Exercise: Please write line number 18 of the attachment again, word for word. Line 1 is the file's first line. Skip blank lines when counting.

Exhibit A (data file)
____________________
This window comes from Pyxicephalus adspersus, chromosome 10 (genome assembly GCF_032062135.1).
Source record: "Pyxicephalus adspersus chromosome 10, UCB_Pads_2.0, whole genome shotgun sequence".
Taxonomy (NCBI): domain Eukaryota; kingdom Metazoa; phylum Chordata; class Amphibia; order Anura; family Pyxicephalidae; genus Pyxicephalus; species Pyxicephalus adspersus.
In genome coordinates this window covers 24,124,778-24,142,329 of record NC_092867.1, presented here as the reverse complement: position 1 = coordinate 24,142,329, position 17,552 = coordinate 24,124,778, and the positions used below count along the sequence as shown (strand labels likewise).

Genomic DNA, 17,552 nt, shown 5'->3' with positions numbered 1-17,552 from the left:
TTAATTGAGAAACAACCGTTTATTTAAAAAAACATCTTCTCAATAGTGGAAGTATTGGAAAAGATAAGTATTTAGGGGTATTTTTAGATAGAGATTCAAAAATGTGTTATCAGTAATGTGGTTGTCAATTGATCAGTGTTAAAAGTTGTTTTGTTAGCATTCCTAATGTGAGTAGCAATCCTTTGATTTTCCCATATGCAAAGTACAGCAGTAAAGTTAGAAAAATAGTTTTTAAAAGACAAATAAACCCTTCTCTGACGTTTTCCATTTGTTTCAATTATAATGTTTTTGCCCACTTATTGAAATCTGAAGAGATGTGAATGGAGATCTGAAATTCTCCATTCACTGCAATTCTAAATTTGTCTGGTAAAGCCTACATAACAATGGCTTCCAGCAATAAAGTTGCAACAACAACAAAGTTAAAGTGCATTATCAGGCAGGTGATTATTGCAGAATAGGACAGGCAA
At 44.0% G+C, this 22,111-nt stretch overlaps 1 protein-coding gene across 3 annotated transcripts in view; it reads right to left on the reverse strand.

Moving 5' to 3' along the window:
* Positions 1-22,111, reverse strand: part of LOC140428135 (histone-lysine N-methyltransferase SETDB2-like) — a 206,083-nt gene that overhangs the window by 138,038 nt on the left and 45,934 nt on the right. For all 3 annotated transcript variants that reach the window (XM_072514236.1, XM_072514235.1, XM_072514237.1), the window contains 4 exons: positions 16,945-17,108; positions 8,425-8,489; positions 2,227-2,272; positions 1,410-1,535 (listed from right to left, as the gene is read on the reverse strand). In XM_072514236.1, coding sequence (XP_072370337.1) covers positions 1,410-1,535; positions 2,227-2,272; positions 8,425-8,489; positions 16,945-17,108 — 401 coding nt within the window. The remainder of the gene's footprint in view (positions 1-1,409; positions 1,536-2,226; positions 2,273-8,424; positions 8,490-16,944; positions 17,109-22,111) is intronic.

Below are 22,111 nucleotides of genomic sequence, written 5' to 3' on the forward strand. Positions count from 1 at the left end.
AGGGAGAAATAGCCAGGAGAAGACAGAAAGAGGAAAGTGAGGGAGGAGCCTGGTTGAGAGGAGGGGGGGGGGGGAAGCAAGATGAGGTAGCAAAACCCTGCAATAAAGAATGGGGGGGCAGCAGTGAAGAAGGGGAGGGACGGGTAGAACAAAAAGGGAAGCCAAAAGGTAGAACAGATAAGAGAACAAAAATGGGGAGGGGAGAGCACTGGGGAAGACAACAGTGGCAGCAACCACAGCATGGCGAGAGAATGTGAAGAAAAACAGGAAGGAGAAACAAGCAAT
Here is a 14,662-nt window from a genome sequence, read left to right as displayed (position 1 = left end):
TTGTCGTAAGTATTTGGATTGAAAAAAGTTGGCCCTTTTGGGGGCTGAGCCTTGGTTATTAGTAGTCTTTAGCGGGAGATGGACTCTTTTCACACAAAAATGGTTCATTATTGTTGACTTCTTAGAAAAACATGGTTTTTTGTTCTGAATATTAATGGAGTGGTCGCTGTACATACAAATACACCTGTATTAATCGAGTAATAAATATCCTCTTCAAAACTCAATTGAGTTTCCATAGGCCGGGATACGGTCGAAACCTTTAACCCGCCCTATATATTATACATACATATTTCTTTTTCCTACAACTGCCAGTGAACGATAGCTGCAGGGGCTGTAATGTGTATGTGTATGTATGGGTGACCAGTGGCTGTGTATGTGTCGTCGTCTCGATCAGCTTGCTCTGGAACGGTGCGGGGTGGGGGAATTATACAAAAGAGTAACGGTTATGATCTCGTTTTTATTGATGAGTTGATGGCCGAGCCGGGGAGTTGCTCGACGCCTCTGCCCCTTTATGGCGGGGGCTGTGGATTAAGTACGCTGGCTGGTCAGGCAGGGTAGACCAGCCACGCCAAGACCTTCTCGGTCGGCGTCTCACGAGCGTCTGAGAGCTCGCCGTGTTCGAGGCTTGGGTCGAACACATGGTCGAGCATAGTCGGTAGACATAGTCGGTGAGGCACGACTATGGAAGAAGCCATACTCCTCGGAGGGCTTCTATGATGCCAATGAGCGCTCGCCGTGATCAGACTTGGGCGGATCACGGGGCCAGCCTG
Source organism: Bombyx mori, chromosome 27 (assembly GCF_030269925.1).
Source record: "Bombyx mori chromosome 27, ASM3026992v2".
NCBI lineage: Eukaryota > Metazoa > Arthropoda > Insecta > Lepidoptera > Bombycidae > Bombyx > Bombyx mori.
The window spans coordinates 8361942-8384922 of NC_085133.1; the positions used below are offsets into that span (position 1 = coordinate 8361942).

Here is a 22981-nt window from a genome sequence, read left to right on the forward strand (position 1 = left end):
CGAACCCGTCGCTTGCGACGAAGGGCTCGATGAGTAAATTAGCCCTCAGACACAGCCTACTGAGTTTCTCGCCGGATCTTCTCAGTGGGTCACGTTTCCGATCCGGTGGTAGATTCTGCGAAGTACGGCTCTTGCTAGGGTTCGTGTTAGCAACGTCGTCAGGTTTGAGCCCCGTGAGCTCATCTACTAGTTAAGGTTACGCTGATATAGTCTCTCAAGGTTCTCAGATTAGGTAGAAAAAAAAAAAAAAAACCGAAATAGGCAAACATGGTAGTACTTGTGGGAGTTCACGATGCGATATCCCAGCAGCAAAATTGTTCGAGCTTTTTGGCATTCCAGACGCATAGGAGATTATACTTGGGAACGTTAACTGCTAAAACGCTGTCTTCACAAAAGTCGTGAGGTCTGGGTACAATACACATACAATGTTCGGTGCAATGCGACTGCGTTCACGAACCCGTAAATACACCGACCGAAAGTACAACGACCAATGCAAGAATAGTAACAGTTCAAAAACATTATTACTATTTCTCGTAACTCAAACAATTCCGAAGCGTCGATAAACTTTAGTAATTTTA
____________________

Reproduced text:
Here is a 22981-nt window from a genome sequence, read left to right on the forward strand (position 1 = left end):